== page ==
With the U.S. economy chugging along relatively well and consumer spending showing no sign of weakness, Home Depot (NYSE:HD), the nation’s largest home improvement retailer faces no visible threat. Its shares, which for years had been buoyed by rising housing prices in the U.S., have gained another 38% this year, outperforming the benchmark S&P 500 Index which is currently up approximately 24% since the start of 2019. Home Depot’s shares closed Friday’s session at $237.29.
HD Weekly TTM
Falling mortgage rates and an improving housing market were the catalysts that prompted investors to buy the retailer’s shares. Those same triggers are now giving Americans confidence to continue spending on their homes.
Contracts to purchase previously owned homes in September posted the largest annual increase in four years, the National Association of Realtors reported last month. And the homeownership rate in the third quarter rose for the first time this year, as renters flooded back into the home-buying market.
This positive macro environment should be enough to allay some concerns that HD’s sales growth has peaked following a couple of weak quarters, hurt by lumber deflation and the U.S. trade war with China that increased costs for retailers.
The company reported same-store sales—a key measure of a retailer’s performance—rose 3% in the second quarter, trailing the average 3.2% projection. HD now sees 4% growth for the full year in that metric, down from a previous forecast for 5%.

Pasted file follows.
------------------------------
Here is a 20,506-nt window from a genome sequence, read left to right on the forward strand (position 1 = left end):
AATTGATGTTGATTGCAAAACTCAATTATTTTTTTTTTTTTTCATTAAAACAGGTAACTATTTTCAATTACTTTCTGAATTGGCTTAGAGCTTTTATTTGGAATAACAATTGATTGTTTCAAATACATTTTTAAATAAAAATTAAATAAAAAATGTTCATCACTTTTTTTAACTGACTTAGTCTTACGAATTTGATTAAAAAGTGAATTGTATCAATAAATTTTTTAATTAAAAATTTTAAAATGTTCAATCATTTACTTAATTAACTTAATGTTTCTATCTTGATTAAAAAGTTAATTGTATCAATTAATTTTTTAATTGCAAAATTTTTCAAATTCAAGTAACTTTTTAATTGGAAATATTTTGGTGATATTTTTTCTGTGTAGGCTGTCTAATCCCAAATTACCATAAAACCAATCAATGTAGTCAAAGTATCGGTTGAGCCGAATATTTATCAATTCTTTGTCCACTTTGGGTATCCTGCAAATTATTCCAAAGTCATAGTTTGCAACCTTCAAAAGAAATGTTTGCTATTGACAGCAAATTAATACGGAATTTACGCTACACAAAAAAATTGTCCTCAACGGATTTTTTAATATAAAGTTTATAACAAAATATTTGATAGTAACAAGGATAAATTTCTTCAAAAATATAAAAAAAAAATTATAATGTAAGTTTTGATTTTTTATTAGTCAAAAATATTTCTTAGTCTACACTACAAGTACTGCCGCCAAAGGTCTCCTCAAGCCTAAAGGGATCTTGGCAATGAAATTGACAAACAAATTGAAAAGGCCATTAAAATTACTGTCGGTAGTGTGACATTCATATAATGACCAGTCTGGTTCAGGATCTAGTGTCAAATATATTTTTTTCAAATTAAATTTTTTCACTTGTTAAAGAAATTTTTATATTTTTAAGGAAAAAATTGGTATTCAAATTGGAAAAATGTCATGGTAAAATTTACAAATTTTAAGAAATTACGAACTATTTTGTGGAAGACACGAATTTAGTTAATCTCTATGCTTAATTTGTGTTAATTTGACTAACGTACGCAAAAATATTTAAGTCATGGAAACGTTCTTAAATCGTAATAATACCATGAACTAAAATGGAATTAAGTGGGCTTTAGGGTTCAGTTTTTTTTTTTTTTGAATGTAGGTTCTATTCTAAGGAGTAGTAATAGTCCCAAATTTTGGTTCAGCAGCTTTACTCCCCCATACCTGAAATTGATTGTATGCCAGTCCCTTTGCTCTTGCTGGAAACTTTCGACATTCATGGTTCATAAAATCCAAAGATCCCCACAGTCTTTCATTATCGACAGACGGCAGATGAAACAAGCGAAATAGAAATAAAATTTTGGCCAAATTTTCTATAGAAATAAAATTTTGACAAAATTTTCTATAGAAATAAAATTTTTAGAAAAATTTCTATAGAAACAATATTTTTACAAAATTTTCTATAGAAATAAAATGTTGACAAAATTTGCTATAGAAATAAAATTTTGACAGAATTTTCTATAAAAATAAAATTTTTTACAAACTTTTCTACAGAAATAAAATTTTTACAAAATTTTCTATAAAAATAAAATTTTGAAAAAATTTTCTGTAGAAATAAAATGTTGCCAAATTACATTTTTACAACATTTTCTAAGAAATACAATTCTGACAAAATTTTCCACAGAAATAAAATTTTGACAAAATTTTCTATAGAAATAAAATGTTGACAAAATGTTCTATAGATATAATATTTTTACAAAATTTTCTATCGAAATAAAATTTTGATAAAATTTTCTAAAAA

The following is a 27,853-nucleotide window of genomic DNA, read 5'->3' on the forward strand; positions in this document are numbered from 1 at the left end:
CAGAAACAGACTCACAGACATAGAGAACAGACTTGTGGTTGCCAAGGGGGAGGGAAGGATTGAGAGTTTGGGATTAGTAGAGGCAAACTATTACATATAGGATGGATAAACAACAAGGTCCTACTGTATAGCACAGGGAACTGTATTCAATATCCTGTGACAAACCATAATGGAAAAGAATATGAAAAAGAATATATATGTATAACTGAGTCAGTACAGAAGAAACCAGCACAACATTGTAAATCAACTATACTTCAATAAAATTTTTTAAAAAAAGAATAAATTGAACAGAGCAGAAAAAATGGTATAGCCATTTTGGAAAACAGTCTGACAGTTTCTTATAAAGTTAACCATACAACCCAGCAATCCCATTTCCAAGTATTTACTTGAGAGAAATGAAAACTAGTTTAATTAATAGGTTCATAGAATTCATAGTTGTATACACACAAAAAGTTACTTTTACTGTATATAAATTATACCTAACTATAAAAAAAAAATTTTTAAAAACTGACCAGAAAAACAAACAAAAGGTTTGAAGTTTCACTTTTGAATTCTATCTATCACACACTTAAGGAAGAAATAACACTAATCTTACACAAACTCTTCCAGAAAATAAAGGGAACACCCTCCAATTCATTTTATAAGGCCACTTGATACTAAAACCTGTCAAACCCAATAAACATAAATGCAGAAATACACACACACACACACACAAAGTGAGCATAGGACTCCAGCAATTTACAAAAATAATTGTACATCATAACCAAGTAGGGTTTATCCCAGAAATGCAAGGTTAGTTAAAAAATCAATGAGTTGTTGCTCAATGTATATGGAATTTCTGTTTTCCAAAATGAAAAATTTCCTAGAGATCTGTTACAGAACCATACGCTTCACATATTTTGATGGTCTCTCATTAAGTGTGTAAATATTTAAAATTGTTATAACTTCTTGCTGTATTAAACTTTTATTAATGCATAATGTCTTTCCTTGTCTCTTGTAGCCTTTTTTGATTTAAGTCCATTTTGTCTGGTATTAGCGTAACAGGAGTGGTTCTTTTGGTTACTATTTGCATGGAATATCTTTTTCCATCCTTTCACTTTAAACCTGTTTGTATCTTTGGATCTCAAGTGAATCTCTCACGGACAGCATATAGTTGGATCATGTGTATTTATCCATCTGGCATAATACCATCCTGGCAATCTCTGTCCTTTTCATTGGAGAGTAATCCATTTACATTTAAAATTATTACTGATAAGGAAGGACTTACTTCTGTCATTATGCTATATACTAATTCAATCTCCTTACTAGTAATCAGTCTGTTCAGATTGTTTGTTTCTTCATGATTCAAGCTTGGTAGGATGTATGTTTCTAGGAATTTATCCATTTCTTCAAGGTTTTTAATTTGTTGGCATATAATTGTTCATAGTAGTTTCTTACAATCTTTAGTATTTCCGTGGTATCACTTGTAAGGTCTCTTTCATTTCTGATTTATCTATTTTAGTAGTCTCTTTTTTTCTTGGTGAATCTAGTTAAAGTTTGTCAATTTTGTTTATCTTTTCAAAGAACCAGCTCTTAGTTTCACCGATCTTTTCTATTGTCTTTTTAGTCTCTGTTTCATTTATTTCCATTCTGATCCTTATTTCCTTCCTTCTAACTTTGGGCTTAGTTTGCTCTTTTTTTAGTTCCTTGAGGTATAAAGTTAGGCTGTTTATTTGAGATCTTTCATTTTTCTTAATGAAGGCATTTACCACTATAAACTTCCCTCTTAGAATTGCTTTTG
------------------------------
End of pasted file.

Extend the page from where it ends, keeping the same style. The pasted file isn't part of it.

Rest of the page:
The company has experienced one of the strongest periods of expansion in its history, delivering year-over-year comparable sales growth for 32 straight quarters. Quarterly sales growth has been more than 4% for the bulk of that time, indicating that this big box retailer is pursuing an extremely successful growth strategy.
Home Depot is also one of the retailers best-positioned to survive an ongoing onslaught by e-commerce disruptors, such as Amazon (NASDAQ:AMZN). The reason: management figured out early on how to thrive in this challenging environment. With 90% of Americans already living within 10 miles of a Home Depot outlet, rather than opening new locations, the company instead focused on upgrading its existing store base with better technology and e-commerce fulfilment capabilities.
We see that performance as quite remarkable. Indeed, it affords a good reason to buy Home Depot stock, especially when the company pays a juicy $1.36 a share quarterly dividend, for a yield of 2.30%, following a 32% hike this year. To support its stock price, the company also has a robust $15-billion stock buyback program.
An improving housing market and Home Depot’s strong growth momentum should continue to support the retailer’s share price this year. With a forward price-to-earning multiple of 21, we don’t think this stock is expensive—even after its recent rebound.
As well, this retailer is a reliable dividend payer. Its quarterly dividend has grown 380% over the past decade and, with a healthy payout ratio of 42%, there’s plenty of runway for it to continue growing.